It was cold outside, real cold. The wind was angry around East Market Street and got

downright mean when we made the left onto Foster Avenue. The street was deserted;

it was dinner time in Brooklyn. She put her arm through mine. My body temperature went up like a shot.

“Don’t get the wrong idea, Johnny. That Army jacket is thin as paper, just trying to keep you alive until we get to your mother’s.” I turned my head to face her, there was just enough street light to see those beautiful eyes looking directly at me. My temperature rose a few more degrees.

“Then what?” I tried to smile, but my lips froze half way and I just looked


“She asked me to fetch you. And I did. That’s all I know.”


She squeezed my arm so tight it hurt.

“Johnny, just walk, don’t talk. Ok?”

I did as she said. We passed Connie’s News Stall; he was closing up.

“Hey Connie, can I get a pack of Lucky’s?”

Connie was busy counting his extra papers and didn’t look up.

“Sorry pal, I’m closed,” then he pushed his cap up an inch, “Oh, it’s you Johnny! I wasn’t looking.” He looked at Toni, a lot longer than he looked at me, “Hi T, pretty cold out tonight, ain’t it?”

Tony smiled at Connie,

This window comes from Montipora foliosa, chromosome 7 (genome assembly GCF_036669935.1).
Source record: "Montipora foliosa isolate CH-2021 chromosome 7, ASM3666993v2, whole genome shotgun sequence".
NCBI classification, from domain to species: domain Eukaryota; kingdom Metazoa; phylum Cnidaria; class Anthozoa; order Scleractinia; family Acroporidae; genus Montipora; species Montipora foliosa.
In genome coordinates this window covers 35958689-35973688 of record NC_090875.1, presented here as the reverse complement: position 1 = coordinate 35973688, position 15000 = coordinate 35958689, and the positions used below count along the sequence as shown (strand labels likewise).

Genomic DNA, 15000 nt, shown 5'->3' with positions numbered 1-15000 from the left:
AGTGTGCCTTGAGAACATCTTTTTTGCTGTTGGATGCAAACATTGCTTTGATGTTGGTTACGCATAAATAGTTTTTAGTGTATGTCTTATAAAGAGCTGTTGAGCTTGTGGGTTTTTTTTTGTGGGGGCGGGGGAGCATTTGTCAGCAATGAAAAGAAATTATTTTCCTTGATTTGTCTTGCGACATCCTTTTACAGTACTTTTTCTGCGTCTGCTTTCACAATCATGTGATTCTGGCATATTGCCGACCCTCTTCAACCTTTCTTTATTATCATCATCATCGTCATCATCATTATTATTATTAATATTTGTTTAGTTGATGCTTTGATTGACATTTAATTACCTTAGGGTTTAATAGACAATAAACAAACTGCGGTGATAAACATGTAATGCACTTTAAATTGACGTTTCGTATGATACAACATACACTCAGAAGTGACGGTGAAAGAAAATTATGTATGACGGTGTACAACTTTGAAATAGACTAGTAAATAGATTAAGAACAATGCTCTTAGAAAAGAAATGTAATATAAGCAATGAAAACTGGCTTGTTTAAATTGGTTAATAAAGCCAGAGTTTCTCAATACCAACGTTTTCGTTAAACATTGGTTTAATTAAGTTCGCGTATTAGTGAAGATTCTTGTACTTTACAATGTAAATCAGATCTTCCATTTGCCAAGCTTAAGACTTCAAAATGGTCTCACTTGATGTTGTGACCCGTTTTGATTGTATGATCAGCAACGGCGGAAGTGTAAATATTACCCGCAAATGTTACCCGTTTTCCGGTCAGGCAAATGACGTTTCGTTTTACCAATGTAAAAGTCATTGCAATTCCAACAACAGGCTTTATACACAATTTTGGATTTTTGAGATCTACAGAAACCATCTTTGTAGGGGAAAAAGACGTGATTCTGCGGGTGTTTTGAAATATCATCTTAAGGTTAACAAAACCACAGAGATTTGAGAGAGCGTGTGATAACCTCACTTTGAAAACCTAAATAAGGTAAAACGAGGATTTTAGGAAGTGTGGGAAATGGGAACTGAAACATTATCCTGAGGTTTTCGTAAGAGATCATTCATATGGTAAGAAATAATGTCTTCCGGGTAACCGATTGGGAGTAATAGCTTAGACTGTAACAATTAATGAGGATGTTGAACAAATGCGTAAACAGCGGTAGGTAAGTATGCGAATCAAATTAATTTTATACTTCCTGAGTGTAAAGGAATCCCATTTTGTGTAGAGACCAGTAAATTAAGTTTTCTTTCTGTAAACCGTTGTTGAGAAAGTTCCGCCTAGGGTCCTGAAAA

“Yeah, Connie, pretty cold.”

Connie grabbed the pack of Lucky’s, handed it to me and I tossed him a half dollar. He bent down to make the change.

“Don’t worry about it, Connie.”

“Thanks, Johnny.” Connie looked at the shiny coin. “Hey Johnny, my brudda’s wrestling tomorrow at the Garden, you comin?”

Connie’s brother was known as The Cave Man in the fast-growing professional wrestling world; he wasn’t all that tall, just under six feet, but almost as wide. He was covered with matted hair from neck to his feet. It was a thing to behold. Whenever he went to the beach at Coney Island, he’d have an empty quarter acre all to himself. He was a terror in the ring and would roar at the crowd. The public ate it up. Right now, he was a winner and destined for a chance at the championship. After that, who knew. But now he was riding high, saving his dough and making sure he was around for supper every night with his wife, a smiling pleasant woman, and five children.